13. Kirsten Gillibrand. Pushed her way into several discussions as if she were peeved not to be getting taken more seriously, something for which you can’t really blame her, given that she set up this campaign for years, becoming one of the most prominent members of the Senate by taking forward-looking positions on a wide variety of subjects and consistently pushing her caution-inclined caucus to battle the Trump administration as aggressively as possible. Voters are just not that interested in what she’s selling right now, and you have to feel bad for her, or at least as bad as it’s possible to feel for a former attorney for Phillip Morris who specialized in disclosure issues related to the company’s research into the health effects of smoking.

14. John Hickenlooper. Also seemed peeved not to be getting taken more seriously, something for which you can blame him, because he is one of several candidates with very similar backgrounds and beliefs who are polling very poorly. You’ll see the other ones’ names shortly!

15. Tulsi Gabbard. Impressed debate audiences to the extent that she made a compelling case against the United States’ endless-war foreign policy and has a compelling biography at first glance. Likely will not overcome the reality that her pacifism involves weird advocacy for Syrian President Bashar al-Assad and that her biography involves ongoing connections to a small, not-entirely-healthy-seeming religious sect in Hawaii.

16. Tim Ryan. The congressman from Youngstown, Ohio, made abundantly clear that he is running for president because he thinks the president should be extremely concerned about the conditions and cultural customs of people from industrial Ohio. Which is strange, because the president is supposed to be concerned about everyone. Being concerned about people from northeastern Ohio is the job that Tim Ryan already has!*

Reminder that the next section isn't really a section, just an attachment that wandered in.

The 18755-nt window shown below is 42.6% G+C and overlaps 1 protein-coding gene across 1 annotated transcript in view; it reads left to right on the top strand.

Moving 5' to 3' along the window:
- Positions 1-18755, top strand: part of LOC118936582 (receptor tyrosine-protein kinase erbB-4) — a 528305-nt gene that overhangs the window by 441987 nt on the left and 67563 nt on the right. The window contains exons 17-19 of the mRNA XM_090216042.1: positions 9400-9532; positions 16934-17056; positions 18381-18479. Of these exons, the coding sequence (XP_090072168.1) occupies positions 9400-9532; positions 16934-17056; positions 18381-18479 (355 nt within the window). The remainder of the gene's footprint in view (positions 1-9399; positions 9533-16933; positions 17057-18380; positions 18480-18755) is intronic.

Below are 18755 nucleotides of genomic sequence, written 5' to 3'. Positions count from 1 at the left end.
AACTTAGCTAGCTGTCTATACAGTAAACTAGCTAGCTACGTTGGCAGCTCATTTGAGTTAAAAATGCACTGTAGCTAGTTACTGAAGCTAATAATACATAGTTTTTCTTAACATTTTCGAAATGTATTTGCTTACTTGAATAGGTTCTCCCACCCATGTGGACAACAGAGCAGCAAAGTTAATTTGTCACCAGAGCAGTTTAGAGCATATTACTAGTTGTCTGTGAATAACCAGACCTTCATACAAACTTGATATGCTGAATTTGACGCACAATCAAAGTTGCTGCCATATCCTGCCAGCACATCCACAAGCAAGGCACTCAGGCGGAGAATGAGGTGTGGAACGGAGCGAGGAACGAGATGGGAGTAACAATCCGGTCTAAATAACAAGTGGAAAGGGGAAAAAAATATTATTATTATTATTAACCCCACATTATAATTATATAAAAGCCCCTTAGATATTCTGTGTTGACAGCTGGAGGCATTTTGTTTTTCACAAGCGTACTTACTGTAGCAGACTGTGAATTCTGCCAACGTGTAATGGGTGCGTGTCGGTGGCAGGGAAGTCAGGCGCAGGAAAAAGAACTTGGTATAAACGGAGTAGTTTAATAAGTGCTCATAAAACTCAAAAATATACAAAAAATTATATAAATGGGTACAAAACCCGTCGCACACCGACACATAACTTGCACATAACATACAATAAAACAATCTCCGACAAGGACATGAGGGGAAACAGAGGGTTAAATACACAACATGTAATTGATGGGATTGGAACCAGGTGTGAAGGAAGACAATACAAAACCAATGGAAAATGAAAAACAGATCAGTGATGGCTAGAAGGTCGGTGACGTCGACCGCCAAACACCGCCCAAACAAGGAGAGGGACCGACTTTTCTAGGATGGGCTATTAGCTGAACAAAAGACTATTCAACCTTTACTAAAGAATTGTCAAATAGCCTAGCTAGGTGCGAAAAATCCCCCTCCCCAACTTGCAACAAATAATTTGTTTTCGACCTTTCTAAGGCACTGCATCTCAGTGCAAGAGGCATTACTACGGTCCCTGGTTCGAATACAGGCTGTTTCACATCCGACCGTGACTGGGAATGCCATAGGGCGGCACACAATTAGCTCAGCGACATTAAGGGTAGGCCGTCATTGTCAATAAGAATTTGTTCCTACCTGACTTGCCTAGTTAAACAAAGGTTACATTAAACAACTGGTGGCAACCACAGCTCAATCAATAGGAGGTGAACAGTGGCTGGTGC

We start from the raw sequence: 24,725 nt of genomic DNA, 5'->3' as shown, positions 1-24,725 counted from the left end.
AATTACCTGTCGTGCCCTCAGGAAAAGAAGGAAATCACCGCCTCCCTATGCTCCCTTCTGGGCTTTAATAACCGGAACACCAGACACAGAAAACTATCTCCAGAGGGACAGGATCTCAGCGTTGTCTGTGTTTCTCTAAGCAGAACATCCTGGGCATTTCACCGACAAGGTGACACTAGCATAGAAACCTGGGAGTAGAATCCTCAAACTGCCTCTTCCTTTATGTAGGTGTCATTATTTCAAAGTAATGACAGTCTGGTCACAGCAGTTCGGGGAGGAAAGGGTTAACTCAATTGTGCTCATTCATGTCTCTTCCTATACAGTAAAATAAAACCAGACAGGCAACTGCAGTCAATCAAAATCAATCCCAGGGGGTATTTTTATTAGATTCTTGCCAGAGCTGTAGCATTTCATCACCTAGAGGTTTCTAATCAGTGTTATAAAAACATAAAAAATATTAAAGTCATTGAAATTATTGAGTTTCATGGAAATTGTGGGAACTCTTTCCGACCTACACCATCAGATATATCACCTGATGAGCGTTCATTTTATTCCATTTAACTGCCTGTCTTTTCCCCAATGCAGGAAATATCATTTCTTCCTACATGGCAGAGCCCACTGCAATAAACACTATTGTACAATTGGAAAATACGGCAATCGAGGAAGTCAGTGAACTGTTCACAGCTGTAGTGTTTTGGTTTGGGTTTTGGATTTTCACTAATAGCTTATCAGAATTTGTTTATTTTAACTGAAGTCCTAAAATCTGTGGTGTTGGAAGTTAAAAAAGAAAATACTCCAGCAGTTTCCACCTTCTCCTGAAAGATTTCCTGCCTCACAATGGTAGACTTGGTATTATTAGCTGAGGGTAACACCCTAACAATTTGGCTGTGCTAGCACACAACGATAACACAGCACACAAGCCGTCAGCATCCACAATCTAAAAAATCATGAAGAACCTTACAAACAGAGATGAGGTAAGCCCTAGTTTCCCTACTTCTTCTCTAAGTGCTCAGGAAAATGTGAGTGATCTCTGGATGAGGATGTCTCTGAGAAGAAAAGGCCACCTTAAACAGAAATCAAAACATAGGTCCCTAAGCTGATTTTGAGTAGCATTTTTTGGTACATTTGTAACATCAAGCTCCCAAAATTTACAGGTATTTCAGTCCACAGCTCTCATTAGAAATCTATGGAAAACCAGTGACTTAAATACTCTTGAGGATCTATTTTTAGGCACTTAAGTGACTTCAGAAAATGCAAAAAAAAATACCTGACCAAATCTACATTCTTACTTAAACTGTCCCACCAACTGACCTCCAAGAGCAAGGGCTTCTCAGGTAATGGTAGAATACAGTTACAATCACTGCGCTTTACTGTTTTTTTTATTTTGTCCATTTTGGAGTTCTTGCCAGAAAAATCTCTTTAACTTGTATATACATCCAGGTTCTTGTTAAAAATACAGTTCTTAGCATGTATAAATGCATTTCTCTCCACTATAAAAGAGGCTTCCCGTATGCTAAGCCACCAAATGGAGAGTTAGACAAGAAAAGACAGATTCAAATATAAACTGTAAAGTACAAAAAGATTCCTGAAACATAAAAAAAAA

17. Michael Bennet. I don’t understand why he’s running. He used the phrase mercantilism and talked about the Strait of Hormuz. He sounds like someone who worked in Eisenhower’s cabinet and had to resign from the State Department in 1966 over an incident involving martinis and “Indochina.”

18. John Delaney. Kept butting in as if annoyed that he isn’t being taken seriously as a presidential candidate despite being an anonymous former congressman who is averaging less than 1 percent in the polls. Tried to compare his English grandfather having been detained for an admission hearing at Ellis Island to family separation at the border.

19. Andrew Yang. Yang is not a politician and comes off in interviews as a smart outside-the-box thinker. On stage he looked like a guy with no experience on national TV who had just been asked to explain the concept of value-added taxes, automation-driven obsolescence, and universal basic income in 45 seconds, while some of the best public speakers in the country watched him from feet away.

20. Eric Swalwell. This guy is just not my kind of guy.

Correction, June 28, 2019: This sentence originally misidentified Youngstown as being in northwestern Ohio. It’s actually located in northeastern Ohio.